I am sure you’ve seen the story from a couple of weeks back where a bunch of strangers on a crowded Florida beach joined together to form a human chain to reach and save some people who were drowning. It was a dramatic story that went viral, with a video and photos spreading around the world and shown on all the major news outlets. The chain included some local folks from the Birmingham area.
It all happened July 8 at Panama City Beach. A family of nine people got swept out by the undercurrents and began desperately crying for help. At first, people in the water and near the beach thought there may have been sharks, and moved out of the water. Then, when they realized it was a riptide situation, and knowing they didn’t have much time, a few innovative beachgoers sprang into action.
“We didn’t have a rope, we didn’t have anything,” said one of the rescuers, appearing on Good Morning America along with members of the family they rescued. “So the only thing that could come to my mind was arm-to-arm. I’m yelling, ‘Guys! Grab arms! Grab wrists! We’ve gotta make a long enough path to get them!’ “
The human chain grew to about 80 people and stretched out over 100 yards, according to the Panama City News Herald.”
“Y’all were my angels that day,” one of those rescued told their rescuers on Good Morning America. “Y’all were my angels that day that saved my family. Without y’all, we wouldn’t be here.”
Arm-to-arm. What an incredible picture of teamwork, of partnership, of individuals joining together with others to do what they could not do by themselves, to reach places they couldn’t reach alone. And what a picture of the ministry of the church.
We are in the business of saving those who are perishing. It’s not our job to judge why they got themselves into the mess they are in, but to save them from their desperate situation. We cannot do it alone, and were never intended to. It is the ministry of the church, together, in the power of the Holy Spirit, to reach our friends and neighbors and family members with the life-saving gospel and disciple them into spiritual maturity. In doing so, we get more arms who become links in the human chain to reach others.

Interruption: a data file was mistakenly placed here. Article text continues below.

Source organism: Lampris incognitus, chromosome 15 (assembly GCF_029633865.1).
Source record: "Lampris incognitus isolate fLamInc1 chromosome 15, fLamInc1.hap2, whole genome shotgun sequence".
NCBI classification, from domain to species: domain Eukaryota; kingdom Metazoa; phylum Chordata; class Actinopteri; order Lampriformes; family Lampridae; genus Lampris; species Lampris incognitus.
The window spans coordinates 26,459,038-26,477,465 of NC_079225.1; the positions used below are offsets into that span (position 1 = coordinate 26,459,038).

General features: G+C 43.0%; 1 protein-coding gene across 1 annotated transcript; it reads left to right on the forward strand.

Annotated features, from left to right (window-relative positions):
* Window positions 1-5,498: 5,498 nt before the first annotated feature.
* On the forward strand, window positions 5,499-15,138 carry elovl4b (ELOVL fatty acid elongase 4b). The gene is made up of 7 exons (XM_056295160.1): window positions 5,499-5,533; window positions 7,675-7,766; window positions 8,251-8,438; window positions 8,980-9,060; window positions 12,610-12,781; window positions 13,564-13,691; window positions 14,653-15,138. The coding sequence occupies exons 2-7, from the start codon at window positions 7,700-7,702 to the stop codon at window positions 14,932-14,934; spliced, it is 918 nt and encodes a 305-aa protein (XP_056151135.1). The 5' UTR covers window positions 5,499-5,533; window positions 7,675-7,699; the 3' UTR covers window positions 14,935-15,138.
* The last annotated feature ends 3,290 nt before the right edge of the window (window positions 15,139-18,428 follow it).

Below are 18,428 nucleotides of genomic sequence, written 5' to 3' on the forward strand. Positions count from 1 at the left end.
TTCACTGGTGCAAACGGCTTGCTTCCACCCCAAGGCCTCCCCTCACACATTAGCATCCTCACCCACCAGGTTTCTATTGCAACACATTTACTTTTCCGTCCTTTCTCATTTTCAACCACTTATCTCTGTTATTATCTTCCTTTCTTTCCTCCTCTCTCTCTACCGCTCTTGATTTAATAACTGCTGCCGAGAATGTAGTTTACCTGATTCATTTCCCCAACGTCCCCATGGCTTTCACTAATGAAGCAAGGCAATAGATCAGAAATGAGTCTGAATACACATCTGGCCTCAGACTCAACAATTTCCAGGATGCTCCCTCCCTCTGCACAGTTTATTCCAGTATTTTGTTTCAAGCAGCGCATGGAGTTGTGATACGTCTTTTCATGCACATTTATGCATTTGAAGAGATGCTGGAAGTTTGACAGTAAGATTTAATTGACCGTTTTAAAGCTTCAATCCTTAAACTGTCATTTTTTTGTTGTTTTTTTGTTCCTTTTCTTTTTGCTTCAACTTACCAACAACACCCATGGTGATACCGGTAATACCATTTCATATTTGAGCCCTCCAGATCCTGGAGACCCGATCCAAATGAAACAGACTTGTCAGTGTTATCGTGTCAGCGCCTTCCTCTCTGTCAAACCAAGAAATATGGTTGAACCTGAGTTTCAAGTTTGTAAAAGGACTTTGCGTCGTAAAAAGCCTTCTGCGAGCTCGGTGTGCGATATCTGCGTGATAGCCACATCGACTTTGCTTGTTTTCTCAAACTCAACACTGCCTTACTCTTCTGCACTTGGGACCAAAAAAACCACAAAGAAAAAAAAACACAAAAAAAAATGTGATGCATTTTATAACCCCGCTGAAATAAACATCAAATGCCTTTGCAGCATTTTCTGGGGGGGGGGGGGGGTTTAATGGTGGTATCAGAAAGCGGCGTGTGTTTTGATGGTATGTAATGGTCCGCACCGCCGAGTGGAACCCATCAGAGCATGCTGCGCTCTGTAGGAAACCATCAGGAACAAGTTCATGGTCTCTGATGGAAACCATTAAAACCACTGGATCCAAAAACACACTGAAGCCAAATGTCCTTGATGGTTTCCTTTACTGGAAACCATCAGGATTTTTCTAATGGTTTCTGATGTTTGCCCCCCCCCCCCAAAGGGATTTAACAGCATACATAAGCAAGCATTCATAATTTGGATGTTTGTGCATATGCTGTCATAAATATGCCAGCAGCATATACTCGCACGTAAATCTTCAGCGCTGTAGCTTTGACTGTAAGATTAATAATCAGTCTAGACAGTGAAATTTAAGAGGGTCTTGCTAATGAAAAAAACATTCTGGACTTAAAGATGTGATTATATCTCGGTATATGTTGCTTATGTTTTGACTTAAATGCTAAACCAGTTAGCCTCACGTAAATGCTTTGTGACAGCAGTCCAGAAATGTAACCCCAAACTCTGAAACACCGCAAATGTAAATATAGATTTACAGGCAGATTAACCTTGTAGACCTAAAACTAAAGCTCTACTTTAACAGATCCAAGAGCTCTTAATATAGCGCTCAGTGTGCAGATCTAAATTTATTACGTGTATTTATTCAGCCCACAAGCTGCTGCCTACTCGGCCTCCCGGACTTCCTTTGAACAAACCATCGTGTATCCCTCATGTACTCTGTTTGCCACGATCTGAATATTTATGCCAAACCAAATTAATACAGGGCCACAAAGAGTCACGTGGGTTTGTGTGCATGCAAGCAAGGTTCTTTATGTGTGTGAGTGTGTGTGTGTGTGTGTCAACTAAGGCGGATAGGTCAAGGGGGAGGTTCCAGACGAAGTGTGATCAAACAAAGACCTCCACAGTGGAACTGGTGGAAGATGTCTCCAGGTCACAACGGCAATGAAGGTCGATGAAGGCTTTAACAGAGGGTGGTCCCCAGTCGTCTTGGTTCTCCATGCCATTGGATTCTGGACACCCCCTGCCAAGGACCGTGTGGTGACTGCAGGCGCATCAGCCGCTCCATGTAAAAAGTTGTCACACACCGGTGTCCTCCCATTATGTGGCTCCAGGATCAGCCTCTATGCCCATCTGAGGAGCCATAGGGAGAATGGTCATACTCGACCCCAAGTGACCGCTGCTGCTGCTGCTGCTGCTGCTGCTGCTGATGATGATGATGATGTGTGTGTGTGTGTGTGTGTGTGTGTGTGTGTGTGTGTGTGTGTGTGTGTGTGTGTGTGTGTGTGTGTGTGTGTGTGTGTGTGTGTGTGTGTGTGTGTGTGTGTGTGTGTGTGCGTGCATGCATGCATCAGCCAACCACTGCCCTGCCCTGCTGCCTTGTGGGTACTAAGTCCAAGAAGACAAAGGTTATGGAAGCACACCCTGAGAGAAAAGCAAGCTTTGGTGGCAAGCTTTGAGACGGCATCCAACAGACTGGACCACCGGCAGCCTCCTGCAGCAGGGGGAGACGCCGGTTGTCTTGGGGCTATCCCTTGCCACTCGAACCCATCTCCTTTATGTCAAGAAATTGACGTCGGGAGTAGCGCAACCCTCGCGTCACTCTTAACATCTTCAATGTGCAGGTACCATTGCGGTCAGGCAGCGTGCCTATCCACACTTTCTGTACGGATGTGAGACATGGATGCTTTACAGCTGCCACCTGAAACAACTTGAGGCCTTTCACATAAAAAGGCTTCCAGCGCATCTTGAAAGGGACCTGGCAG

So the invitation is, lock arms with us, and let’s be instruments of salvation for a world that is about to be dragged under, crying out for help. Let us pray, go, love, serve and share the good news of the gospel, together, and allow the Lord to use us to reach families in need of salvation, in our neighborhoods and around the world.

Directions for the Lost

In the early morning hours of Christmas day, 2004, a 22-year old man robbed a Chevron station in Poulsbo, Washington, then led police on a high-speed chase. After cleaning out the cash register, the robber and a passenger took off in a red Honda and soon cops from four towns were in pursuit. The caravan zoomed at speeds of up to 100 miles per hour through the winding roads of western Puget Sound, where the twists and turns can leave even locals disoriented.
After a while the fugitives managed to lose their pursuers in the darkness but they had no idea where they were. That’s when the robber pulled his getaway car into a Chevron station to ask for directions to Seattle, unaware that it was the very same establishment he’d just robbed. Police caught up to the Honda soon afterward.
Sometimes you get lost, and need some direction. As we discussed in last Sunday’s message, ever since the fall in the Garden of Eden when God asked a hiding Adam, “Where are you”? mankind has been lost. Sin brings us guilt, fear, shame and blame, separates us from God, and ultimately makes us lost. But fortunately the good news of the gospel–even back in Genesis 3–is about us getting found by the One who comes looking for us. Jesus Himself said that He came to seek and to save those who are lost.